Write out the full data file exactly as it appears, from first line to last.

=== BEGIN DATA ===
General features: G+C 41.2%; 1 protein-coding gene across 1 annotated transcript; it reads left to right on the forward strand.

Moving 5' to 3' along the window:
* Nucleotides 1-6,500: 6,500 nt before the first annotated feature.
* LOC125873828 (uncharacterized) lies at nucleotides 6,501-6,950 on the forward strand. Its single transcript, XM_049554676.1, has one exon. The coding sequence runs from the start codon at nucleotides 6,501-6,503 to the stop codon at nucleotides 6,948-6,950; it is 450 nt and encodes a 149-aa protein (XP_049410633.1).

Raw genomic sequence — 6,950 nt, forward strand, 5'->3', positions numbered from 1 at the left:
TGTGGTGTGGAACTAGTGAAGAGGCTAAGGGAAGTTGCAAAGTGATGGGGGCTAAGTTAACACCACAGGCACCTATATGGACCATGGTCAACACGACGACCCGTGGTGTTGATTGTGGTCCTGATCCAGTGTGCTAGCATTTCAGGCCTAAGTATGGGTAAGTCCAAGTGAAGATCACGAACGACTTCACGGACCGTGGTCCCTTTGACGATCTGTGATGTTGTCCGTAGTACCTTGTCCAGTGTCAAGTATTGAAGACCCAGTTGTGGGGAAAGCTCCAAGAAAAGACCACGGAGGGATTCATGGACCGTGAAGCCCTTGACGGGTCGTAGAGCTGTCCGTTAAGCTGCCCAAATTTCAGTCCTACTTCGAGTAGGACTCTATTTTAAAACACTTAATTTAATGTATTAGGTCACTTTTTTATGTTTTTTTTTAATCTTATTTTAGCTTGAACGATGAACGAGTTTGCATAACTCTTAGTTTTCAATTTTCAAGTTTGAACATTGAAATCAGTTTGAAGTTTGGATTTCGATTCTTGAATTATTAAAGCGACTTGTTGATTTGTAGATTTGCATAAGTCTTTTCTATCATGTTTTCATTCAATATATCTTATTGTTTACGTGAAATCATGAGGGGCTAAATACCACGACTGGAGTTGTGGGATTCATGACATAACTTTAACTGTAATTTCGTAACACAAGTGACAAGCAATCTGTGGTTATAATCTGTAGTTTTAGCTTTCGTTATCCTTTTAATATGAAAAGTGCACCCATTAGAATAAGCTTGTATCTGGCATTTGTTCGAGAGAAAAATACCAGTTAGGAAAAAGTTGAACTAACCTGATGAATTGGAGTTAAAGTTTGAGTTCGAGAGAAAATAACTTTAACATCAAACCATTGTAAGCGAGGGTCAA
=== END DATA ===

General features: G+C 41.2%; 1 protein-coding gene across 1 annotated transcript; it reads left to right on the forward strand.

Moving 5' to 3' along the window:
* Nucleotides 1-6,500: 6,500 nt before the first annotated feature.
* LOC125873828 (uncharacterized) lies at nucleotides 6,501-6,950 on the forward strand. Its single transcript, XM_049554676.1, has one exon. The coding sequence runs from the start codon at nucleotides 6,501-6,503 to the stop codon at nucleotides 6,948-6,950; it is 450 nt and encodes a 149-aa protein (XP_049410633.1).

Raw genomic sequence — 6,950 nt, forward strand, 5'->3', positions numbered from 1 at the left:
TGTGGTGTGGAACTAGTGAAGAGGCTAAGGGAAGTTGCAAAGTGATGGGGGCTAAGTTAACACCACAGGCACCTATATGGACCATGGTCAACACGACGACCCGTGGTGTTGATTGTGGTCCTGATCCAGTGTGCTAGCATTTCAGGCCTAAGTATGGGTAAGTCCAAGTGAAGATCACGAACGACTTCACGGACCGTGGTCCCTTTGACGATCTGTGATGTTGTCCGTAGTACCTTGTCCAGTGTCAAGTATTGAAGACCCAGTTGTGGGGAAAGCTCCAAGAAAAGACCACGGAGGGATTCATGGACCGTGAAGCCCTTGACGGGTCGTAGAGCTGTCCGTTAAGCTGCCCAAATTTCAGTCCTACTTCGAGTAGGACTCTATTTTAAAACACTTAATTTAATGTATTAGGTCACTTTTTTATGTTTTTTTTTAATCTTATTTTAGCTTGAACGATGAACGAGTTTGCATAACTCTTAGTTTTCAATTTTCAAGTTTGAACATTGAAATCAGTTTGAAGTTTGGATTTCGATTCTTGAATTATTAAAGCGACTTGTTGATTTGTAGATTTGCATAAGTCTTTTCTATCATGTTTTCATTCAATATATCTTATTGTTTACGTGAAATCATGAGGGGCTAAATACCACGACTGGAGTTGTGGGATTCATGACATAACTTTAACTGTAATTTCGTAACACAAGTGACAAGCAATCTGTGGTTATAATCTGTAGTTTTAGCTTTCGTTATCCTTTTAATATGAAAAGTGCACCCATTAGAATAAGCTTGTATCTGGCATTTGTTCGAGAGAAAAATACCAGTTAGGAAAAAGTTGAACTAACCTGATGAATTGGAGTTAAAGTTTGAGTTCGAGAGAAAATAACTTTAACATCAAACCATTGTAAGCGAGGGTCAA